I do not know about you, of course, but I like campaign games. The idea of a campaign is attractive; a motivation for each battle is given. Personalities emerge, units become heroic and carry all before them in game after game. And so on.
There is, however, a problem with a given campaign game. I have been following with interest Prometheus in Aspic’s English Civil War campaign. It has been carefully planned, tested; the troops and armies have been lovingly assembled, and so on. The rules have been adjusted, the scenario tweaked and games have been played.
Now, here, unfortunately, is the rub. After two battles, Mr Foy has more or less defeated one side. As umpire, of course, he is throwing in some extra forces, having a final big battle and thus deciding the war. But I suspect that there is a bit of a twinge. With all that set up, do we not deserve a bit more return?
Here, I think, is one of the problems of a campaign game. We set it up carefully, thoughtfully. Enjoy the map moves and manoeuvres. Fight the battles. And one side wins. Often, it seems to me, in a campaign, one battle is enough to decide the outcome. I think it was Don Featherstone who remarked that in one of his ACW campaign games, after a couple of battles, one side was in no state to continue.
This seems to be a terrible down-side to a campaign game. In my own case, while Fuzigore is set up just to provide a narrative reason for a few games, the time I did set a campaign up ‘properly’, that is drawing maps, plotting moves and so on, it did finish in one, large and decisive, battle. All that work for a relatively limited quantity of gain. Perhaps I could have just placed the figures on the table and got on with it straightaway, as it were.
I think, however, that most real life campaigns, at least before the world wars, were similar. I cannot really think, for example, of English Civil War campaigns which had more than one or two battles in them. Marston Moor, for example, had the siege of York, and Rupert’s blast through Lancashire (I do not recall any battles there, though, a few places were captured and relieved), but the main event was the Battle of Marston Moor and that was pretty well that for the campaign.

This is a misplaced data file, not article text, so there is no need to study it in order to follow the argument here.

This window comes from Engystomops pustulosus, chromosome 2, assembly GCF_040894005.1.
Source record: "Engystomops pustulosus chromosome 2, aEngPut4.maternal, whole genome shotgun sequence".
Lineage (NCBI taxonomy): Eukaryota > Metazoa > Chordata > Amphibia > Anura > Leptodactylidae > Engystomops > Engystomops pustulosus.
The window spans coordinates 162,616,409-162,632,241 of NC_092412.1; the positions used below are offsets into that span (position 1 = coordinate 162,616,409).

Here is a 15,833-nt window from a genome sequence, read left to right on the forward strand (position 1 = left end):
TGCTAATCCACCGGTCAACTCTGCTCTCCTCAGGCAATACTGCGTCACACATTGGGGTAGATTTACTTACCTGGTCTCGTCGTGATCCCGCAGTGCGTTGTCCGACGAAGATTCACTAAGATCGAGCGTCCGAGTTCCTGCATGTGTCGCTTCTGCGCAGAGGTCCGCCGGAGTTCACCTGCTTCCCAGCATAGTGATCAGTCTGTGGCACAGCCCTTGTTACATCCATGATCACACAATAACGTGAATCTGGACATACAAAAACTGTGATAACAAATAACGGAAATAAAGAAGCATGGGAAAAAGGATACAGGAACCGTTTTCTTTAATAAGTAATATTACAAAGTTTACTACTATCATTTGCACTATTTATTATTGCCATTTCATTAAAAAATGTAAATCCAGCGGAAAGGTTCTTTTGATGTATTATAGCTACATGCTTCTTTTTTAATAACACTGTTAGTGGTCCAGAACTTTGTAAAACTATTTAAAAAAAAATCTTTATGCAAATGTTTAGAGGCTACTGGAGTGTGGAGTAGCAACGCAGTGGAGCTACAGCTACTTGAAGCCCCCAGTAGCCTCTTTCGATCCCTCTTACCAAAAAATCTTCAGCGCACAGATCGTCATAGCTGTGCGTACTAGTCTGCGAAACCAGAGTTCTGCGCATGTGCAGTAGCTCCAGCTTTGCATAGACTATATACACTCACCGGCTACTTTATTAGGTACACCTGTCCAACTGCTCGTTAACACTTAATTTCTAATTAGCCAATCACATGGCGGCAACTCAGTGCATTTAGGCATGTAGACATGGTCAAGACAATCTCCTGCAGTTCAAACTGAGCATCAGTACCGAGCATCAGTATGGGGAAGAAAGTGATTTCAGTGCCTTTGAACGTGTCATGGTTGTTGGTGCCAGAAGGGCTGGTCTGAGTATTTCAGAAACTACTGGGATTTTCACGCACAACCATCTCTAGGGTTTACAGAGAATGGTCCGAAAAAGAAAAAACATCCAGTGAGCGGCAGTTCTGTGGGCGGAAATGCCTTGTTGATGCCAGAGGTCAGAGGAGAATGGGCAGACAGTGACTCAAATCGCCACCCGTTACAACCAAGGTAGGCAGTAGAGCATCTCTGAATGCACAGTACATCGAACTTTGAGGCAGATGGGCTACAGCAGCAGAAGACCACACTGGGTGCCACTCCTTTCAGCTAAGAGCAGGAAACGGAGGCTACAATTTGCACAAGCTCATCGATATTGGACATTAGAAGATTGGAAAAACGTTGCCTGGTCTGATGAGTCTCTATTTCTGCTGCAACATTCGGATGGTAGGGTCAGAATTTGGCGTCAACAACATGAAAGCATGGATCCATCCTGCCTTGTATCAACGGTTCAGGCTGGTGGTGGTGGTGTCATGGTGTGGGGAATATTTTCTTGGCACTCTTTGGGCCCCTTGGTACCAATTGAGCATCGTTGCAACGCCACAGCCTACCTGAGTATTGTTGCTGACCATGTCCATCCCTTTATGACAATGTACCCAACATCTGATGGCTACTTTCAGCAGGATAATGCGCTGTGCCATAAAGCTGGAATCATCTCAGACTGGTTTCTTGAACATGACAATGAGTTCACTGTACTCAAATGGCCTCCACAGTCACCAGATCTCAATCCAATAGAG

So far as I can recall, most other ECW campaigns were of a similar nature. There might have been the odd skirmish before, perhaps a rear-guard action afterwards, but even when events did interlock there was not much in terms of continuous campaigning; even for something like the Cropredy Bridge to Lostwithiel to Second Newbury campaign, there were substantial breaks in the movement of troops, recruitment and reinforcement and, of course, some truly awful decision by assorted high commanders. There were, of course, a number of battles along the way, but the whole thing lasted from April to October and so the number of battles per month was not that great. A wargame reproduction of the campaign would probably have lasted about half an hour, and resulted in the Parliamentarian capture of Oxford at the beginning of June.
In the last paragraph, I might have exaggerated a tad, but the point might be germane. As wargamers, as people conducting wargames as our hobby, we actually want action. In real life (or history; the two do not necessarily correlate) often commander do not, particularly, want to join battle. Again, in the run up to Cropredy Bridge, the Royalist high command was actively seeking to avoid battle. The main action was to take place in the north and the aim of the Oxford army was to tie Waller and Essex up in knots, but not to actually fight. As it turned out, of course, Waller and Essex proved to be quite capable of tying themselves up in knots and were defeated in detail. Better cooperation could, quite possibly, have ended the war a year or so earlier.
I think there is also a question of scale, or scope, of the campaigns. Most campaign games seem to me to focus on limited areas, limited forces and limited objectives. Given these parameters, it is quite likely that the game will end with a decisive victory in a battle by one side or the other. In that sense, a campaign game is perfectly accurate: many campaigns in history were ended by a major battle, with perhaps a few extras along the way. Even the Waterloo campaign only had four battles, in three of which the major strength of the armies involved were not deployed.
Larger scope campaigns could remove the feeling of a lot of work going into a single battle. If we imagine a campaign of the whole ECW, then as well as Marston Moor and Cropredy, there would have been battles in Scotland, Wales and probably Ireland as well. While these are separate campaigns, they also interlink and become strategic drivers for further operations. Mr Foy has also run a Spanish Peninsular campaign which has not run out of forces, so far as I am aware, although the scope might be limited by having to invent the rest of Europe as drivers.
The problem with the bigger campaign is, of course, the increasing amount of work which might be required to keep it going. For some, like Fuzigore, this is not an issue, because I decided to ignore things like unit histories, the relationship between land, taxation and armies, and so on. I have a narrative driver or two and do not worry about the rest. The idea is to generate interesting (and not necessarily balanced) wargames with the minimum of fuss and bookkeeping. This may not appeal to everyone.
So, while I (and others) do recommend the campaign game as a way of keeping interest in wargaming and avoiding the lack of motivation in continuous single battles, campaigns do not come without a whole new set of problems of their own. But they are worth a go.